UW Medicine 1st in Northwest to implant test heart deviceAppliance is designed to cinch the mitral valve so it closes fully, preventing backflow of blood that adds to heart-failure patients' fatigue.
Ed Ward, a retiree living in Twisp, Washington, is the Pacific Northwest’s first recipient of a collar-like device implanted in the heart to improve its pumping efficiency. He was at UW Medical Center on May 16 for his 30-day checkup post-procedure, and the device appears to be having the desired effect.
"I'm happy with the results," said Ward, 72, a patient in a study of the device’s feasibility. UW Medicine’s cardiology program is among 15 taking part nationwide, and the only one west of Utah.
Ward was diagnosed with heart failure in September 2017. His health and energy had deteriorated such that “I thought I was a goner,” he said. For one three-week span, he added, he slept little for fear that he wouldn’t awaken.
A referral led Ward to Dr. Creighton Don, the cardiologist who implanted Ward’s device April 19. He described how Ward’s condition had caused his heart to lose some of its pumping capacity.
“Heart failure dilates the heart, and that stretches out the annulus, where the mitral valve is. The valve gets too stretched to close tightly, which allows blood to back-flow into the atrium instead of getting pushed to the aorta and out to the body. Thus, less oxygen-enriched blood is flowing, which can cause a person to feel fatigued and out of breath.”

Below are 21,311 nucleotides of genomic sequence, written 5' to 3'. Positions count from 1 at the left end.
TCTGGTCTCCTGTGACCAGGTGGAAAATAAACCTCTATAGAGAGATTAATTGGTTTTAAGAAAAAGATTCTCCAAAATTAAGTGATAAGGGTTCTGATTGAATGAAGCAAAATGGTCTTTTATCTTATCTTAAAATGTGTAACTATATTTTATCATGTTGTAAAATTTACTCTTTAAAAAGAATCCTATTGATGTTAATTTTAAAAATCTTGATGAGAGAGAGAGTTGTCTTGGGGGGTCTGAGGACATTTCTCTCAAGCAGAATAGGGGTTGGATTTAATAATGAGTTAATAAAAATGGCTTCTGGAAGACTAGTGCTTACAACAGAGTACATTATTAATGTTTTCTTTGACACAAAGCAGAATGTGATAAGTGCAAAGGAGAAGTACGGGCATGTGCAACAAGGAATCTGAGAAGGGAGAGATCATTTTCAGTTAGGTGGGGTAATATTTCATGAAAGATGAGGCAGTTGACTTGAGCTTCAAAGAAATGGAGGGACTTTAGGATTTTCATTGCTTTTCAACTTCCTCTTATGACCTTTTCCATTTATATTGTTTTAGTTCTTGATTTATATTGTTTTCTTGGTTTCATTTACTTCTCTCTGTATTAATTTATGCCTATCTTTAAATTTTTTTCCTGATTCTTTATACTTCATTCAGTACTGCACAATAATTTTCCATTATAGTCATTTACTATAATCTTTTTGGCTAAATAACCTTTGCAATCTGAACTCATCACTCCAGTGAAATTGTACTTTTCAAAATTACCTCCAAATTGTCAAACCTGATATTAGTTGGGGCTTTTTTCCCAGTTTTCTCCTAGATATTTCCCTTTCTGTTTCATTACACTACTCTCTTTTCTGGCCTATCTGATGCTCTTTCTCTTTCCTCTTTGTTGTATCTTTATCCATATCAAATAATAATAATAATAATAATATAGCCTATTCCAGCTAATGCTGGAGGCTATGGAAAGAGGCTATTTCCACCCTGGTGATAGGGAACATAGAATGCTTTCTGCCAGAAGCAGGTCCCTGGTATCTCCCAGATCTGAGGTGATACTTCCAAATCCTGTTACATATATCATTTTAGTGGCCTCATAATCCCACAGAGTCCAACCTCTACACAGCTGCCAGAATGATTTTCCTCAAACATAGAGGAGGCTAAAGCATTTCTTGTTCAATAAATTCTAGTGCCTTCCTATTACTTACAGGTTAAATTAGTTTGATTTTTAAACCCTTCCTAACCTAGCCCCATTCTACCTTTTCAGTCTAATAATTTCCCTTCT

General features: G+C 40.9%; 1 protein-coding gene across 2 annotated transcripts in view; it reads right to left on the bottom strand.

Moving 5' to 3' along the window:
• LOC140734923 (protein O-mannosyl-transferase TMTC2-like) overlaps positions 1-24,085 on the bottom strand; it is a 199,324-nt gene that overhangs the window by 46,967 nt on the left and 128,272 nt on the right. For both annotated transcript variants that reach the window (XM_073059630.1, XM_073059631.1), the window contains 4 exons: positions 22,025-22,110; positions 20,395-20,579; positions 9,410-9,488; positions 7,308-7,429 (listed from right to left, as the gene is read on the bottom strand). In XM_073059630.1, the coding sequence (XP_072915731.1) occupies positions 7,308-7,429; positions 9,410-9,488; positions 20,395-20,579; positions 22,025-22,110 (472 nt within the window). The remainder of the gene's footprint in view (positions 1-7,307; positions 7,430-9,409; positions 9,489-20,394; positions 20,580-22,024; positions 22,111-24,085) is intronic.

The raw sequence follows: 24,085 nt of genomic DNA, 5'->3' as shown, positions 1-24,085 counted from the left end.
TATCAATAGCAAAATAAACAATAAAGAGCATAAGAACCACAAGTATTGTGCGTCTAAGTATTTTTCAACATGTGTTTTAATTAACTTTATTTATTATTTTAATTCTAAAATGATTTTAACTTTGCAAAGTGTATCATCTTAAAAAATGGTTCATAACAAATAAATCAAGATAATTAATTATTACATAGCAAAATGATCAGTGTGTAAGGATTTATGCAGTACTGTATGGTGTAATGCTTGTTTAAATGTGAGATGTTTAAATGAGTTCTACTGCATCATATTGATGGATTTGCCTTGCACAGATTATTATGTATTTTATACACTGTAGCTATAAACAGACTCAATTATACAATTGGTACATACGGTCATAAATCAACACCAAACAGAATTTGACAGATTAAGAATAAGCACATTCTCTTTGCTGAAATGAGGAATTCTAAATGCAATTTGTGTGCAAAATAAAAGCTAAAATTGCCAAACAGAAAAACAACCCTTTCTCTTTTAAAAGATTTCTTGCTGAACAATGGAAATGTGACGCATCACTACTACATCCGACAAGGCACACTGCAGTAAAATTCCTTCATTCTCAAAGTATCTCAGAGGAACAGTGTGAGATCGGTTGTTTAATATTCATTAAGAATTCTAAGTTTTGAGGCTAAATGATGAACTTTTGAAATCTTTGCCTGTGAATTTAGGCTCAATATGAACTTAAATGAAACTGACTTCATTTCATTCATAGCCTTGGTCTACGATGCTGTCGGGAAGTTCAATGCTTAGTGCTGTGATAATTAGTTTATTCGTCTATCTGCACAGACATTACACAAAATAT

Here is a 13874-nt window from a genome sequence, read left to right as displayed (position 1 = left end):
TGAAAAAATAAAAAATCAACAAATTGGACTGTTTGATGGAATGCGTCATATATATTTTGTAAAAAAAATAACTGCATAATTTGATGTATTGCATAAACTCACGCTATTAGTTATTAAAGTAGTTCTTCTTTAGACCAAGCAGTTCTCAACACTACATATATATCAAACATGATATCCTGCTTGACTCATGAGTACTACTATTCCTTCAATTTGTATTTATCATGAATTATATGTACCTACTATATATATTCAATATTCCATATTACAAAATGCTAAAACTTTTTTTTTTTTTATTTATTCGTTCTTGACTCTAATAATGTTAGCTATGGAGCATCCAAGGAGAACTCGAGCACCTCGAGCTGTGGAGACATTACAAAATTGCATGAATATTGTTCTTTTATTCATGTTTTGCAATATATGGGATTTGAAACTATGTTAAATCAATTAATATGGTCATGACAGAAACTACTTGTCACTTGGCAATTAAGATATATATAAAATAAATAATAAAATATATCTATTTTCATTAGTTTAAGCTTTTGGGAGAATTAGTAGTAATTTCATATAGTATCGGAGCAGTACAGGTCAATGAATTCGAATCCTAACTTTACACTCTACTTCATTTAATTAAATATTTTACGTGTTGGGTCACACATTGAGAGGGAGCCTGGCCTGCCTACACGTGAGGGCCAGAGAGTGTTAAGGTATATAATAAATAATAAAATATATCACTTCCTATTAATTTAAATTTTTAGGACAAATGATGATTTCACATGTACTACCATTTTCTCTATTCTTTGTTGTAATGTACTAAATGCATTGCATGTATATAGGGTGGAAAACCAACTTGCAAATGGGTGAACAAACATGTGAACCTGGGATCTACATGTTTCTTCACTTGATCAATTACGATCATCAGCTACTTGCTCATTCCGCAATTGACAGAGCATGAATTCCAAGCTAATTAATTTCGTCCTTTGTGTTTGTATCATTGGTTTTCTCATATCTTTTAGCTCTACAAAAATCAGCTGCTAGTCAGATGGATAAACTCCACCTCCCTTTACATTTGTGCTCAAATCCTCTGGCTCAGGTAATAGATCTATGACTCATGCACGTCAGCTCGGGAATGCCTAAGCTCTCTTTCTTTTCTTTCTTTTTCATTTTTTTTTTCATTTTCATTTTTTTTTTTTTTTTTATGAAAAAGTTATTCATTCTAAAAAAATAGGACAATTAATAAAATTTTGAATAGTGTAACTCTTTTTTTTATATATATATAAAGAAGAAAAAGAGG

The number of Americans living with heart failure is expected to increase to 8.5 million by 2030, and up to 74 percent of people with heart failure also suffer from mitral valve regurgitation.
For those patients, surgery is currently the only option, and many are too sick to be operable. The device being tested is the first catheter-based repair system to treat the condition. Its manufacturer, Ancora Heart, trained Don to perform the repair and sent proctors to oversee Ward’s procedure.
The device is designed to be inserted into the patient’s femoral artery and directed up to the heart. There it is threaded around the inside of the annulus and cinched like a belt, pulling the mitral valve’s leaflets back into proximity so they can close fully and halt the leakage.
Ward was back home in Twisp two days after his procedure. Had he undergone surgery – which was an option but one that carried greater risk, given his other health conditions – he would’ve spent five days in the hospital and would face a much longer recovery.
If this trial is successful, Don said, it would give cardiologists a second approach to dealing with faulty mitral valves.
“The potential advantage of this repair is that you’re maintaining the patient’s original tissue, so the fix could potentially be life-long. A similar catheterization repair involves replacing the entire mitral valve with a bioprosthetic valve, which has a lifespan of about 10 years and ostensibly would need to be replaced,” Don said.
The national trial seeks 35 subjects, and Don expects to evaluate two or three more patients for the procedure at UW Medicine. If the clinical trial is extended, that number could increase.
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